Fig. 7 shows two different ways of mapping the functions and onto each other. A designer that wants to show both functions as plausible must decide which input of corresponds to each input of function . The mapping in Fig. (a)a is preferable because it allows the subcircuit surrounded by a dotted line to be used in both functions and . However, in Fig. (b)b, the input placement does not allow the same extent of subcircuit sharing between functions and , and more gates are needed to implement the function. This example shows that assigning input position of each function can increase opportunities for logic sharing between functions and can hence reduce redundant logic to save area. The same observation about effective pin assignment also holds true for outputs when the respective functions have multiple outputs.
When the number of viable functions is large, it is infeasible to find the best pin assignment by exhaustive search. Furthermore, random search may not yield a good solution. To address this issue, we find effective pin assignments using genetic algorithm with the Python Package DEAP [2]. The fitness function used to evaluate the quality of a pin assignment is the synthesized circuit area as reported by ABC. Therefore, we are using repeated logic synthesis in our exploration of pin assignments to try to find a pin assignment that will minimize area by enabling a high degree of logic sharing across the functions.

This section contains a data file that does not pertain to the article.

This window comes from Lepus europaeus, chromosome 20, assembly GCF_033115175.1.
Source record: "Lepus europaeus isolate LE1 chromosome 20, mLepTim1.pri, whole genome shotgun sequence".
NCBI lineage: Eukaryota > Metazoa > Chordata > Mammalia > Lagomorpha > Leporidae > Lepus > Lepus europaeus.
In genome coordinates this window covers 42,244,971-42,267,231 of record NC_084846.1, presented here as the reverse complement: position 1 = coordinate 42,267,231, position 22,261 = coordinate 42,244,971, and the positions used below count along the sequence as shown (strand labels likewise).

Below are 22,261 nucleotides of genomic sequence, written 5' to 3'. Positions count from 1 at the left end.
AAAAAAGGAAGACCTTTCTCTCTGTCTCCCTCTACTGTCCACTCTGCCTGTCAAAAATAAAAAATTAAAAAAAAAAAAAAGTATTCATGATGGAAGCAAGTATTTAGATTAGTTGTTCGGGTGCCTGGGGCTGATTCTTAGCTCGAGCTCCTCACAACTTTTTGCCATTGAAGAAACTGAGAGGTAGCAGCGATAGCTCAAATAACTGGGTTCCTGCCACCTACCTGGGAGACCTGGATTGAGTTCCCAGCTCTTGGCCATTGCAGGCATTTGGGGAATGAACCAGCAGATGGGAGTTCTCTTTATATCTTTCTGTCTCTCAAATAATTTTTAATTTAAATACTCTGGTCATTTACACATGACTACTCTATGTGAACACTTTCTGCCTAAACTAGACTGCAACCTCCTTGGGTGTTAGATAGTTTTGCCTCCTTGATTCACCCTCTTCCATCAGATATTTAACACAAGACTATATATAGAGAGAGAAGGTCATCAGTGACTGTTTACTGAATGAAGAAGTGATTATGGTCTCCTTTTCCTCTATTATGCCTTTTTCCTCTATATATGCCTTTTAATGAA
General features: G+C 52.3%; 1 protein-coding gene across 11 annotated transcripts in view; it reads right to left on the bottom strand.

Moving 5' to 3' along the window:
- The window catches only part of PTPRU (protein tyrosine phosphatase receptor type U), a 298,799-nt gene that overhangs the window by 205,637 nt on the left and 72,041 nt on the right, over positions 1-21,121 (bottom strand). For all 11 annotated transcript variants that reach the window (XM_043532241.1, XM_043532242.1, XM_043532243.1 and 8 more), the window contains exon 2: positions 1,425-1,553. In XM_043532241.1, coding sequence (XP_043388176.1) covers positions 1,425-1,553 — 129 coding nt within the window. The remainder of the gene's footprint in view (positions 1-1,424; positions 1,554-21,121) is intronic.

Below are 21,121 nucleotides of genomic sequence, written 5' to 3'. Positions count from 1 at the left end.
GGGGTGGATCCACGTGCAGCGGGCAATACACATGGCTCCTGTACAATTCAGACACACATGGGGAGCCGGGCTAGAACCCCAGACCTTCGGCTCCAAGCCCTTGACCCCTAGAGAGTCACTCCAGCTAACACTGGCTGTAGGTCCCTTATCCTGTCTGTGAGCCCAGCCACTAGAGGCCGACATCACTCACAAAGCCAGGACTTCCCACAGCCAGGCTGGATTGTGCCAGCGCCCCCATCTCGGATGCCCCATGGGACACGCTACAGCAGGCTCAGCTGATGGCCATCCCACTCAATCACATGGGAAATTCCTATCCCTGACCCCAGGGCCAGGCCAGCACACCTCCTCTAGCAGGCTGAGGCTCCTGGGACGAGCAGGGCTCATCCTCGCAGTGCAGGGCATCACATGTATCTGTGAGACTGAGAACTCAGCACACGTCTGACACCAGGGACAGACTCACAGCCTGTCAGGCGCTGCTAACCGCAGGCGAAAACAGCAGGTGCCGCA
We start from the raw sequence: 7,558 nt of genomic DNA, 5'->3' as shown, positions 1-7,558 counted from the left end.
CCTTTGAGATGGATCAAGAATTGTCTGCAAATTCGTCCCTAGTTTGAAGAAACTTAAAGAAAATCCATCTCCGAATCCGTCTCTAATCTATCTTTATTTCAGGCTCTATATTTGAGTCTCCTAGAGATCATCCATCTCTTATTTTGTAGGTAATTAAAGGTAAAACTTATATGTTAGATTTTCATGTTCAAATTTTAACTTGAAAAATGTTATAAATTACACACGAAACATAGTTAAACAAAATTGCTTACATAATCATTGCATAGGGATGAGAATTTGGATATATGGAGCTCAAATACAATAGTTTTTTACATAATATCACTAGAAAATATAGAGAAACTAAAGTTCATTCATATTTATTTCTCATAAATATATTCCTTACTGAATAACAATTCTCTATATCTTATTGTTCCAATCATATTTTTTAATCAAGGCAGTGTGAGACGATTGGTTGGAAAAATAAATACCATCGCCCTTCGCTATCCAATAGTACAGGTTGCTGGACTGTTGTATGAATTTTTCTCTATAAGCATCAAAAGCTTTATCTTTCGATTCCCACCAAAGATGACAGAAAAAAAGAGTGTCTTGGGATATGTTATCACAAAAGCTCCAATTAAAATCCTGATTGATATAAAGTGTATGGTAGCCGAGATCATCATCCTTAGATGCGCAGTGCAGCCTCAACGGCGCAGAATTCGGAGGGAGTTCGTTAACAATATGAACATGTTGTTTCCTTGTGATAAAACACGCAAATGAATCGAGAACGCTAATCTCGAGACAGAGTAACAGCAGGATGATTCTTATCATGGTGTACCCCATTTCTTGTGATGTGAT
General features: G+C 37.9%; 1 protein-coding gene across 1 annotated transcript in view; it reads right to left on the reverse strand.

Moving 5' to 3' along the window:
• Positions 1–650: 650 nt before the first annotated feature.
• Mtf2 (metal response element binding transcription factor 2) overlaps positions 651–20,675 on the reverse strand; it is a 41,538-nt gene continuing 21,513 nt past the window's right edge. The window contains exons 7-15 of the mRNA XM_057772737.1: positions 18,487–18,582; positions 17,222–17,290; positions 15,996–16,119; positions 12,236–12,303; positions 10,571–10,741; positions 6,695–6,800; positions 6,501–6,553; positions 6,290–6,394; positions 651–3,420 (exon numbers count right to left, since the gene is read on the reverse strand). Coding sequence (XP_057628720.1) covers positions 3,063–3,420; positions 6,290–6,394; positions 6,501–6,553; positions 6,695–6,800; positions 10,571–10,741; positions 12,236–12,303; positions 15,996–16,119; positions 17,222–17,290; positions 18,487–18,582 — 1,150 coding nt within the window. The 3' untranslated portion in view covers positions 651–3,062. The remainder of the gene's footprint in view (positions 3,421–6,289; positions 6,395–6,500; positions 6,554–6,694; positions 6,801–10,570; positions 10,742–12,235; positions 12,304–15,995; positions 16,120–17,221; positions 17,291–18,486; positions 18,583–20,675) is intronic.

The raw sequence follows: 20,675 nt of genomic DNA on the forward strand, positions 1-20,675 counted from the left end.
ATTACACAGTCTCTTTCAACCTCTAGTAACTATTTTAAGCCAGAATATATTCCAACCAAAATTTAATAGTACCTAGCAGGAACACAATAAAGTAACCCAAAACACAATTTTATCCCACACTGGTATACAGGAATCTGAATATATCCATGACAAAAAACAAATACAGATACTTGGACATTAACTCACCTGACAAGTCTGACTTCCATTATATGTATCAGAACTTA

The genotype of genetic algorithm is a vector that specifies the pin assignments of the viable functions. For inputs, the genotype specifies which input pin of each viable function will share the same input pin of the overall merged circuit. For outputs, the genotype specifies which output pins of each viable function will connect to the functionselecting multiplexer of each output in the merged circuit. The fitness of genotypes are evaluated using the area reported by synthesis as explained above. Area is a useful objective because it encourages configurations that maximize sharing.Genotype instances with high fitness (low area) are propagated using mutation and crossover.